Numeral 17A refers to a current source A for supplying current to the multiple-pole magnetic field generating electrode A. Numeral 17B refers to a current source B for supplying current to the multiple-pole magnetic field generating electrode B. Numeral 17C refers to a current source C for supplying current to the multiple-pole magnetic field generating electrode C. Numeral 17D refers to a current source D for supplying current to the multiple-pole magnetic field generating electrode D.

Now, the operation of the embodiment 1 of the present invention shown in FIG. 1 will be described in the following.

In the atomic beam generating section 1, the atomic beam 2 is generated. The atomic beam 2 passes through a multiple-pole magnetic field formed with the multiple-pole magnetic field generating electrodes A, B, C and D in which currents flow. On the other hand, in the light beam generating section 7, the light beam 8 is generated. As the light beam 8 is applied to the atomic beam 2, a two-dimensional (x and y directions) magneto-optical trap is formed where both the light beam 8 and the quadrupole magnetic field interact with the atoms, so that the interaction controls the aforementioned atom movement of the atoms in the x and y directions. Thus, the atoms are subjected to movement control so that the atoms are guided on the B=0 axis of the quadrupole magnetic field, thereby the position of the atomic beam 2 is shifted in the direction of magnetic flux density B=0 (B=0 axis), stabilized on the B=0 axis, and then output.

Now, the light probe section P will be described in the following. The probe light 9 is applied to the atomic beam 2 from the almost vertical direction (x- or y-direction). The probe light 9, after an interaction with the atomic beam 2, is received by the light sensor 11 to measure the absorption of the probe light 9 by the atoms. The more is the spatial overlapping between the atomic beam 2 and the probe light 9 during the interaction, the lower the intensity at which the light sensor 11 receives the probe light 9. From this fact, the relative positions of the probe light 9 and the atomic beam 2 can be determined.

Next the current control section will be described. The output of the light sensor 11 is entered into the current control circuit A, the current control circuit B, the current control circuit C and the current control circuit D. The current control circuit A, the current control circuit B, the current control circuit C and the current control circuit D calculate control current values to be given to the currents that are flowing in the current source A, the current source B, the current source C and the current source D in accordance with the output of the light sensor 11 and output the resulting currents so that the position of the atomic beam 2 reaches the target position.

In this way, currents necessary for causing the multiple-pole magnetic field generating electrode A, the multiple-pole magnetic field generating electrode B, the multiple-pole magnetic field generating electrode C and the multiple-pole magnetic field generating electrode D to generate a multiple-pole magnetic field suitable for achieving desired movement control flow from the current source A, the current source B, the current source C and the current source D, and as a result, the atomic beam 2 is guided and controlled to the target position on the x-y plane in the movement control section M.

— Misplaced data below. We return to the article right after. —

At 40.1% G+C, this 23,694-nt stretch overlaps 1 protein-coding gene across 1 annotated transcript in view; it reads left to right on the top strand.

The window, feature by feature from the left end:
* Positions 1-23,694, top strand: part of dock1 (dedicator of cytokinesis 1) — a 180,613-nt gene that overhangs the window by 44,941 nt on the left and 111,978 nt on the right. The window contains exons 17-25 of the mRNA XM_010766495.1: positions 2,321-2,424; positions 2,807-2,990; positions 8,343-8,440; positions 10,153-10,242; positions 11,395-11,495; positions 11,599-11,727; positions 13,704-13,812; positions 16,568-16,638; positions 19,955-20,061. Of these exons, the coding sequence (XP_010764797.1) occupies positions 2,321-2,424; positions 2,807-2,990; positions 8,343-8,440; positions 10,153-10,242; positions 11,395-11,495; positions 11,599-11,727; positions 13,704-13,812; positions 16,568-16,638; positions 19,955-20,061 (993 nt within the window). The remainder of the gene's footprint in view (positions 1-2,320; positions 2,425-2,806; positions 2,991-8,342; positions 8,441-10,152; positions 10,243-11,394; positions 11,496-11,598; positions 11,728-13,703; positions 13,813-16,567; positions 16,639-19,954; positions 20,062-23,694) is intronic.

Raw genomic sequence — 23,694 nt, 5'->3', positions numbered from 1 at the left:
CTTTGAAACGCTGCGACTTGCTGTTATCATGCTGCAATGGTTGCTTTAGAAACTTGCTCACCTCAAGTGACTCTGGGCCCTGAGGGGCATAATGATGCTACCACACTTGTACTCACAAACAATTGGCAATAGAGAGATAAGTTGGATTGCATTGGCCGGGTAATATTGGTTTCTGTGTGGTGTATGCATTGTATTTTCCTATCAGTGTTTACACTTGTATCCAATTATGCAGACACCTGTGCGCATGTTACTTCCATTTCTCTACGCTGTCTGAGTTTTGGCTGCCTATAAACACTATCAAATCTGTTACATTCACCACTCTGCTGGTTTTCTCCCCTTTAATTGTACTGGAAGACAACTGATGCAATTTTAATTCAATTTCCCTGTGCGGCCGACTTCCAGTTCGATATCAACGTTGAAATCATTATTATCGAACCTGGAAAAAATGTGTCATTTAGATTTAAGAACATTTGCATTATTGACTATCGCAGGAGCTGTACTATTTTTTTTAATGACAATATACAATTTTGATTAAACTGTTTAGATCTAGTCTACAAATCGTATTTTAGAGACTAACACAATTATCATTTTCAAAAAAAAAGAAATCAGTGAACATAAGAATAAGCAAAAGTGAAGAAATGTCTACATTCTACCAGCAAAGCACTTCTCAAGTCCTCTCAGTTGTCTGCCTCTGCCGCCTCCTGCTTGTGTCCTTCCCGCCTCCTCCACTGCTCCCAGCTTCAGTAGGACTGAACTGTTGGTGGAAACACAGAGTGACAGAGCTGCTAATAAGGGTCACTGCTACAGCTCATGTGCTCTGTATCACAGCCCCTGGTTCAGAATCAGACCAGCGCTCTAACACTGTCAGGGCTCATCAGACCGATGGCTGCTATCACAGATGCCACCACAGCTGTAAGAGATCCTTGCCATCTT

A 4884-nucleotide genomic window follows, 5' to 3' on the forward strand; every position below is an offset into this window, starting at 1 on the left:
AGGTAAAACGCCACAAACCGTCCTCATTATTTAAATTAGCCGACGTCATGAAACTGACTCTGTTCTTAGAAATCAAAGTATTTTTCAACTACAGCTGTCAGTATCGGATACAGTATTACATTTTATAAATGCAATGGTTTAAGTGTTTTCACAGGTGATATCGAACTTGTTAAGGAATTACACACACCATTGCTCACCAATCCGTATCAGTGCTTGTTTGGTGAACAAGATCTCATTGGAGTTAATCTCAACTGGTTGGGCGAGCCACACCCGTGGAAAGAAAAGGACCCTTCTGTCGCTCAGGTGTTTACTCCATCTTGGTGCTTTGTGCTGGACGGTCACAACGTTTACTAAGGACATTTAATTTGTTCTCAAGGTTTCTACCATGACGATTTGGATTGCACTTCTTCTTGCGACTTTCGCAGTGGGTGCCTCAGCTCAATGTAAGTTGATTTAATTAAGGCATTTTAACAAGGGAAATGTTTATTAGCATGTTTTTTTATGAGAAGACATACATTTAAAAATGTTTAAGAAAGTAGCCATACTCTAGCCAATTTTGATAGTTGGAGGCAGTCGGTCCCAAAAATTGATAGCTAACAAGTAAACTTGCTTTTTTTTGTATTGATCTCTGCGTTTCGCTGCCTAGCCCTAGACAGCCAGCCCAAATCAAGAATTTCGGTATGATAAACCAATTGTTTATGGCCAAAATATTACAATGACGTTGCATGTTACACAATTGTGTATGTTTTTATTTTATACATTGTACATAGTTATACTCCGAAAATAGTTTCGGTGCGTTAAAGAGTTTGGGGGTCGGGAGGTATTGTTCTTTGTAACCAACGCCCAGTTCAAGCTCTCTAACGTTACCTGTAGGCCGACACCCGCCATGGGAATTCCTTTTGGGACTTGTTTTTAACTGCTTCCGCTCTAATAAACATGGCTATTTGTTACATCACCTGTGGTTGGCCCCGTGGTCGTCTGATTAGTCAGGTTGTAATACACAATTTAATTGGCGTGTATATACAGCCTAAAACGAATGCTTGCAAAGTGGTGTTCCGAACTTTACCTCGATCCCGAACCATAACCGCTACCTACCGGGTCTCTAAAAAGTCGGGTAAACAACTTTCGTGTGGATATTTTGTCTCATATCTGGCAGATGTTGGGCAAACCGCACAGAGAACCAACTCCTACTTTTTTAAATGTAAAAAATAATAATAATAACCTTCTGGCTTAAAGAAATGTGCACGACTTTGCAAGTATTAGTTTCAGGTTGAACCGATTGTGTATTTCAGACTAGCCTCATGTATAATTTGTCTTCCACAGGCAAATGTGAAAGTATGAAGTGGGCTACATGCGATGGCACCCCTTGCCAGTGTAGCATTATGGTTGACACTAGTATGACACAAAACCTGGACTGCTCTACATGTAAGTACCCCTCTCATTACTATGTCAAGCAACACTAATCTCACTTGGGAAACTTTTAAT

As the operating principle described referring to FIG. 1, the atomic-beam irradiation area on the substrate can be expanded with a single atomic beam by two-dimensional control (in x and y directions) of the movement of the atomic beam 2 with the magneto-optical interaction, which is realized according to the present invention. As a result, atomic-beam pattern forming over a wide range of the substrate, that has been considered impossible up to this time, is made capable. Furthermore, the atomic-beam irradiating position can be optimized and stabilized using the same principle. Moreover, the present invention can collimate the atomic beam as an atom source, which is caused by the laser cooling effect, with higher performance, efficiency and precision than could have achieved with mechanical means, and can accomplish a higher-density atomic beam. This atom source having all these advantages can be effectively used as an atom source for atomic lithography. If a narrower-spectrum laser beam is used as the light beam 8 a certain isotope in the atomic beam can be selected with appropriately controlling the frequency of the laser beam, and the movement of the selected isotope can be controlled, so that the isotope selection can be realized.

FIG. 2 shows embodiment 2 of the present invention where the position of an atomic beam is controlled by a quadrupole magnetic field and a light beam. In the interests of simplicity, FIG. 2 shows only a configuration involving the x-axis direction control in a section corresponding to the movement control section M in FIG. 1. An actual apparatus has a similar equipment configuration where the incident direction of a light beam is set to the y-axis direction for the y-axis direction control.